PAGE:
Wisconsin consumers may be interested to know that the Mississippi Attorney General has filed a lawsuit against JP Morgan Chase for illegal credit card collection practices. The bank has previously found itself in trouble for its methods.
In a bankruptcy, the question of walking away from a home often arises because the owner can no longer afford to make the mortgage payments, even when loan modifications have been made. The answer to that question is usually yes, but there are some factors that need to be considered.
Even responsible Wisconsin residents can quickly find themselves in overwhelming debt if their income is reduced or stops altogether. Many students rely on credit cards for expenses that student loans do not cover, such as living expenses or clothing and food. However, if someone is not able to find steady employment or loses their job, something that has become increasingly common in the current economy, they may end up with mounting debt and no way to pay it off.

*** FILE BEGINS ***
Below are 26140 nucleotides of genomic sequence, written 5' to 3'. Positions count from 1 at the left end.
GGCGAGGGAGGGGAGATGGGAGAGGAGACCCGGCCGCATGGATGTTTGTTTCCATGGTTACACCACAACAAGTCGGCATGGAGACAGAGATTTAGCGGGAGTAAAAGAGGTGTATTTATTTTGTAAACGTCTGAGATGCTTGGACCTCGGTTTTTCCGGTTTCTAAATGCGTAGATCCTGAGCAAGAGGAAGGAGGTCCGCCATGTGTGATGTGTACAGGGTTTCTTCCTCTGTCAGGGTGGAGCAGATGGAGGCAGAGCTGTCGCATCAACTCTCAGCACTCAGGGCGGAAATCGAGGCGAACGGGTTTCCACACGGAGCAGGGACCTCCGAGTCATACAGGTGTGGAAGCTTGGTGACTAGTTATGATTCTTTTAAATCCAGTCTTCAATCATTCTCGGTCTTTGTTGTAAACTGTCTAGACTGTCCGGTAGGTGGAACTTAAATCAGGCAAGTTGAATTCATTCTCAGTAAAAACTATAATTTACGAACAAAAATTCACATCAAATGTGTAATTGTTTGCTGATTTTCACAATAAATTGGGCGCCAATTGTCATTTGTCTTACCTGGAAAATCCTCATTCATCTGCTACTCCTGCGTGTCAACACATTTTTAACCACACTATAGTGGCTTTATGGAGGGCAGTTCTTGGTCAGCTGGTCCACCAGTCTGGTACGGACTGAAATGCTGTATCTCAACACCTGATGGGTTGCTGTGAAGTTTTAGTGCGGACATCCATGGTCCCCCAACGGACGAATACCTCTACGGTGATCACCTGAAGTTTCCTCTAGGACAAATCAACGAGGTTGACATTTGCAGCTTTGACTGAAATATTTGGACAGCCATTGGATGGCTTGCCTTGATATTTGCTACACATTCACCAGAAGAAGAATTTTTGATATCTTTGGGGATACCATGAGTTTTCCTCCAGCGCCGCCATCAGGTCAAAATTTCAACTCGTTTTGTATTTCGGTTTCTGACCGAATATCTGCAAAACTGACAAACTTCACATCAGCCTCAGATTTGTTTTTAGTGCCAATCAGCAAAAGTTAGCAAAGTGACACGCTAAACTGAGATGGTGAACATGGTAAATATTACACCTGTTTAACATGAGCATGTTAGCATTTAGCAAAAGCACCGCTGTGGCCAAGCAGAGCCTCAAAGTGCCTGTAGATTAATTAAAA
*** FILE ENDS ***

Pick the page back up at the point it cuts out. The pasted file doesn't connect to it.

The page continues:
In spite of people's efforts to reduce their debt after the financial crisis in 2008, it is not uncommon for Wisconsin residents to struggle with what they owe. According to information from the Federal Reserve, Americans now owe $3 trillion in outstanding consumer debt. Additionally, American households with at least one credit card carry $15,950 in revolving debt. With an interest rate just shy of 19 percent and only making minimum payments, this amount alone could take a household up to 30 years to pay off.